Posted: November 24th, 2012

ARVID ARTHUR SCHULTZ passed away at the Chinook Regional Hospital on Wednesday, November 21, after a brief illness, at the age of 78 years. He is survived by his loving wife of 53 years, Frances Schultz; by his four children, Henry Schultz (Sheelagh Mercer) of Calgary, Linda Schultz (Barry Rosser) of Florida, Arthur Schultz (Sara McNeill) of Edmonton, and Maria Schultz of Lethbridge; and by his nine grandchildren, Griffith, Frances, Nicholas, Katherine, Jeremy, Rachel, Patrick, Zachary, and Gemma. He is also survived by his brother Bruno (Joan) Schultz, and sisters Irene (Barry) Ferguson and Florence (Gordon) Miller; by his brothers-in-law Frank (Ollie) and Bill Sharp, and his sister-in-law Bonnie (Bob) Sharp; and by his ‘adopted’ family of Tammy, Jim, Morgan, and Eden Gresdal. He was predeceased by his parents, Henry and Linda Schultz, his step-mother Tilly (Ressler) Schultz, his sister Joyce Ressler and brother Fred Ressler, and his brother-in-law Bob Sharp.
Arvid was born on July 10, 1934 at home on the family farm at Bashaw, Alberta. He graduated with a B.Sc. (honours physics) and a M.Sc. in physics from the University of Alberta, and with a Ph.D. in nuclear physics from Queen’s University in Kingston, Ontario. After completing his Ph.D., he spent two years on a post-doctorate fellowship at the Franklin Institute on the Swarthmore College campus in Pennsylvania. Upon return to Alberta, he was hired to teach physics at the Lethbridge Junior College. He was a founding member of the University of Lethbridge and the Physics Department. Teaching was always his focus at the university. He retired from actively teaching in 1990, but always kept strong ties with the Physics Department. He volunteered many years in astronomical research, travelling numerous times to Hawai’i and to Kitt Peak in Arizona. In 2011, an award allowing students to sample a variety of areas in physics research was named in his honour as The Arvid Schultz Award.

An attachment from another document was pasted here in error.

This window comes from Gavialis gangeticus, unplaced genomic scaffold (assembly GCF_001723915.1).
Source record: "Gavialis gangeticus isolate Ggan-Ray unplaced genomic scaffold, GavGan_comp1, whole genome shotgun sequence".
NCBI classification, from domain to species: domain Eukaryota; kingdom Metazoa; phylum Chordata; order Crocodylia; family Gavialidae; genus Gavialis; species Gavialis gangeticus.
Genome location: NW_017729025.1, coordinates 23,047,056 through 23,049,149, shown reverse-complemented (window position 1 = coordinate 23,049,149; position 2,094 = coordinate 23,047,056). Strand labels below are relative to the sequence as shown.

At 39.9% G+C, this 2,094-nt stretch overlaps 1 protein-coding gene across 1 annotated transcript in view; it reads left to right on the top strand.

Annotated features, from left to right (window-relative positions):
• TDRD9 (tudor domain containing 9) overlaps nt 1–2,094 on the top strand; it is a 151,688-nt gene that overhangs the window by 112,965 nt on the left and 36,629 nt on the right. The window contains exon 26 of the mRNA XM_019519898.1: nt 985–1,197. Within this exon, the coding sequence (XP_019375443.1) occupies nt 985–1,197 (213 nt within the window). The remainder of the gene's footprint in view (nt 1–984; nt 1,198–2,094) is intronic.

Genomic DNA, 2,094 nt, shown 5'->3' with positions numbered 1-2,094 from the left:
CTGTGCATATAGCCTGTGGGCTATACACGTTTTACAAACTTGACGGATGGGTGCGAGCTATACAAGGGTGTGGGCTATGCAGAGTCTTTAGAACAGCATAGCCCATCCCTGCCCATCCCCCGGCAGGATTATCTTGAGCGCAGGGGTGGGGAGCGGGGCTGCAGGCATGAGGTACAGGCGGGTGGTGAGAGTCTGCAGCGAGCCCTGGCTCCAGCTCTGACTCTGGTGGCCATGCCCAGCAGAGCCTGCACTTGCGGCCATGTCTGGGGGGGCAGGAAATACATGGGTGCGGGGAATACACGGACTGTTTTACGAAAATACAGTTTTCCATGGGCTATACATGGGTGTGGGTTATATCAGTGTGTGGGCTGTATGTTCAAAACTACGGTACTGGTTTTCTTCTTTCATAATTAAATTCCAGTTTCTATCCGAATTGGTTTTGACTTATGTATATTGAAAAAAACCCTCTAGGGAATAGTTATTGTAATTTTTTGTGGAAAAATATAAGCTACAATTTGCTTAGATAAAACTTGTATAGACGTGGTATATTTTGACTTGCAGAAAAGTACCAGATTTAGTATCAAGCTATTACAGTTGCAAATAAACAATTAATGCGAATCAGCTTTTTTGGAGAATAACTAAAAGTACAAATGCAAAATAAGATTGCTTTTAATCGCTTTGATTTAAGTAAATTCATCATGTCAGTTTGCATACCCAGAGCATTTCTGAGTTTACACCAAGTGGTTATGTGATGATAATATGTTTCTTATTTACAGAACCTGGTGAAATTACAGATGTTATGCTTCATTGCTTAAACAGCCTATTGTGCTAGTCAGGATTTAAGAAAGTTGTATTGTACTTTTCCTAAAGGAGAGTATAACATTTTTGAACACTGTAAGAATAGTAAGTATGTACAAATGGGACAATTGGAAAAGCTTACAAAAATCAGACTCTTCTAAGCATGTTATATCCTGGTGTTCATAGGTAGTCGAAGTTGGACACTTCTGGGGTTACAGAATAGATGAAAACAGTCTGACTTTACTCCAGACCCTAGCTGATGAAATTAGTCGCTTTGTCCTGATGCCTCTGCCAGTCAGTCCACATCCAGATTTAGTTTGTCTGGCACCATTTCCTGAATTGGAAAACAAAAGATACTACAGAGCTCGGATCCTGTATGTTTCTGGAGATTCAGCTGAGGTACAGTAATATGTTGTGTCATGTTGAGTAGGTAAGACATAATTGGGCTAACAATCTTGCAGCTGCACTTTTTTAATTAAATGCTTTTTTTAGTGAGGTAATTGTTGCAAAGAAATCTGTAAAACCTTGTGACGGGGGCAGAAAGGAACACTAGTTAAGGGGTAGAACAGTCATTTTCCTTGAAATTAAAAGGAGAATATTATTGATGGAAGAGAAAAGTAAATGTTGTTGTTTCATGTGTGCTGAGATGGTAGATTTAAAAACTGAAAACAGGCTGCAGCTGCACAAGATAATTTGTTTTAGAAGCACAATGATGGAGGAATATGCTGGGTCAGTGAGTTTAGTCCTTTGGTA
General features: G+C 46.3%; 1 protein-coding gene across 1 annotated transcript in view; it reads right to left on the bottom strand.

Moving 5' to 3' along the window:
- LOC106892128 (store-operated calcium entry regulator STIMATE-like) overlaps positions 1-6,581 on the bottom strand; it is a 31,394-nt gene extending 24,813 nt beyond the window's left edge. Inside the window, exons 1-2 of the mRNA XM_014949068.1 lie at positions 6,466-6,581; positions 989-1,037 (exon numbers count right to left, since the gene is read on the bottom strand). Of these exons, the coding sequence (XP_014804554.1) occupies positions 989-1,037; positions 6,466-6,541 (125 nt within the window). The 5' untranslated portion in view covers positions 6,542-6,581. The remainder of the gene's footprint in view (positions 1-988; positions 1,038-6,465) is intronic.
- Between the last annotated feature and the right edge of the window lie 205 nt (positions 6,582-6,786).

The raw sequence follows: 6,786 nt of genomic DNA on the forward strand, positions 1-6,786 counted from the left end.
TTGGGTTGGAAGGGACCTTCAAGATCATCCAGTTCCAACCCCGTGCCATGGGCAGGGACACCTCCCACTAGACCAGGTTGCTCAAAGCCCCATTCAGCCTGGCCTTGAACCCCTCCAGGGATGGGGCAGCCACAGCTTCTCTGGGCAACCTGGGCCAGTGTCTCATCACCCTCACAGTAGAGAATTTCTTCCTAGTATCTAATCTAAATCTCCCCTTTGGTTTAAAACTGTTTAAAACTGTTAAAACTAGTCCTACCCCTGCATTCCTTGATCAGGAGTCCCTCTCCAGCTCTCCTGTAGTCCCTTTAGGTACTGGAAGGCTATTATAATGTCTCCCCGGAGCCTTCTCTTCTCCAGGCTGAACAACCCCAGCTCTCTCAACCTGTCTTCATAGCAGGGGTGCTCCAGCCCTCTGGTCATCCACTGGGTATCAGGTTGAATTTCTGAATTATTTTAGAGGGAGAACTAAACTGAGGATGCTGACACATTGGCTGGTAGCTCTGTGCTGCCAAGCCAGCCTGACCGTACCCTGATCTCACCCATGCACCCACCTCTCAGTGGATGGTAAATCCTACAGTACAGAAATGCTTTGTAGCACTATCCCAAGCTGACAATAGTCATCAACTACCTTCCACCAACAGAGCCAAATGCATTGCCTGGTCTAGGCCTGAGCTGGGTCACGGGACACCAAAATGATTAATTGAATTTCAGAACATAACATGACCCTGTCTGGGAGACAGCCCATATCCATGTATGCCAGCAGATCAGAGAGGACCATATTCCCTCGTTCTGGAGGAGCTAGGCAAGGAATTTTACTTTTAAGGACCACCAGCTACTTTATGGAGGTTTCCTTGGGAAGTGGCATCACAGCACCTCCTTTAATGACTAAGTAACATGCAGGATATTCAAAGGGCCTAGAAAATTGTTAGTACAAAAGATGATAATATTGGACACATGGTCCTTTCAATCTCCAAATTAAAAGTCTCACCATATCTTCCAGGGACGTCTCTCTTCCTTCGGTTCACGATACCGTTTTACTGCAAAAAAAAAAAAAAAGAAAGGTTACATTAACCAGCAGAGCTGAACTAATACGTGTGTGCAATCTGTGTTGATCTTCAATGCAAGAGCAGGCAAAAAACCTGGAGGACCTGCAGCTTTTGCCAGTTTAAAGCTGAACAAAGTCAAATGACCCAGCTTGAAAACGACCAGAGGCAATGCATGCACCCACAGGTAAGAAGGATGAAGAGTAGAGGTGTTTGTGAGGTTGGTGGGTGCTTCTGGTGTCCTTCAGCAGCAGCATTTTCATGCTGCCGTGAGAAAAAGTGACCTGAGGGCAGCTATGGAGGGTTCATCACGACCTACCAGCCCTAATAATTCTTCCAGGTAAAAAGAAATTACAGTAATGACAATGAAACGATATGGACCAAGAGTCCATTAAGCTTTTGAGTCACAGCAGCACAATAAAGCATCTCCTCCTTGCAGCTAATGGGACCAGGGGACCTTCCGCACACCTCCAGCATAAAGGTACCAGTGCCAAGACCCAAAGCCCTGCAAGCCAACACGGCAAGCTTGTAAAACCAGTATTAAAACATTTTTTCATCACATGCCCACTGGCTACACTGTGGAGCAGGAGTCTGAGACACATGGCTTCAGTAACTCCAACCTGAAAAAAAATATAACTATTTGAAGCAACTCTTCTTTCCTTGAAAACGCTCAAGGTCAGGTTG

He married Frances Alice Sharp on July 11, 1959. After moving from Kingston to Philadelphia to Bashaw, the family settled in Lethbridge in 1965 when Arvid started teaching at the Lethbridge Junior College. In 1971, the family moved to the farm west of Monarch. He farmed part-time for a number of years, raised a small herd of Brown Swiss cattle, and helped plant many trees and gardens. He took great pride in the land, maintaining the trees and native grasses to support a wide variety of bird and animal populations.
His love of learning, commitment to community, and record keeping was a common thread for his varied interests and passions. He was a founding member of the Lethbridge Naturalists Society, and was actively involved, holding a number of offices over the years. He participated in Highway Clean-up with the Lethbridge Naturalists Society, extending this to keeping his walking routes down country roads clean. For many years, he volunteered with others to undertake the Breeding Bird Survey for the United States Department of the Interior. He donated blood to the Red Cross and later, the Canadian Blood Services, reaching a total of 124 donations, just short of his goal of 125. He kept weather records for Environment Canada from early years on the farm until the present. He had an avid interest in photography from the time he was a student. As well as photographs of sunrises and sunsets, mountains, stars, the northern lights, and astronomical events, he documented gatherings with family and friends including weekly lunches with university retirees. While a student in Kingston, he earned his private pilot’s license. Some of his other passions included walking a mile every morning and evening, and dancing with Frances at many local ethnic society dances.